The Nature Conservancy was pleased to convene and moderate a panel
discussion with leaders from key tropical forest countries - Brazil,
Indonesia and Mexico - where we have been working with partners for
years to create a greener development approach.
The leaders on
the panel are on the front line of economic development and climate
challenges. Their economies rely on the development of their natural
resources: oil and gas, minerals, timber, agriculture or natural
features important for tourism. And these systems are all facing intense
These leaders sit at the intersection of the
environment, climate and politics. They’re balancing the need to help
lift some of their citizens out of poverty, keep an eye on their
long-term future and be mindful of their society’s dependence on their
Yet it’s clear that these leaders understand the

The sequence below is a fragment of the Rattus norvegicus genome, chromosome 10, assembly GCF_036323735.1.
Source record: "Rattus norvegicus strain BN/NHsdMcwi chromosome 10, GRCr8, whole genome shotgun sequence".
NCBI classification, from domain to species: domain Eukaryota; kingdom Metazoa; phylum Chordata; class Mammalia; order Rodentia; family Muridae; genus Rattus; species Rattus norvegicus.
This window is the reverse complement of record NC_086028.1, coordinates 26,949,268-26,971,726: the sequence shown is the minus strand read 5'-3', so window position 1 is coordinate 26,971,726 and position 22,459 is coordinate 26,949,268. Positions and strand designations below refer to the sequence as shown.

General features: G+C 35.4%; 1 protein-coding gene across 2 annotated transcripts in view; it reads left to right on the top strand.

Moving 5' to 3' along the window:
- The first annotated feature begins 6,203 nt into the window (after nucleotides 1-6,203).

importance of protecting their ecosystems and recognize that raising
incomes and reducing poverty can go hand-in-hand with conserving our
For example, Rafael Muñoz, Secretary of
Ecology and Environment for Mexico’s Quintana Roo State, noted that in
the face of rising demand for beef, we need to become more efficient in
how we use land for cattle grazing.
Daddy Ruhiyat, Chairman of
the Climate Change Council in East Kalimantan, Indonesia, shared that
his province plans to double its palm oil footprint from 1 million to 2
million hectares but will do so on already-degraded land.
Justiano Netto, State Secretary of the Green Municipalities Program of
Pará, Brazil, noted that his government and its citizens of course want
to grow their economy - but not at the expense of the Amazon.
these leaders face multiple daunting challenges, they seem resolute in
their focus on protecting their ecosystems while creating initiatives
that work for the people who live there.
We need these leaders
to be bold and push hard for the environmental progress we seek. But
it’s these officials and their citizens who need to lead the charge.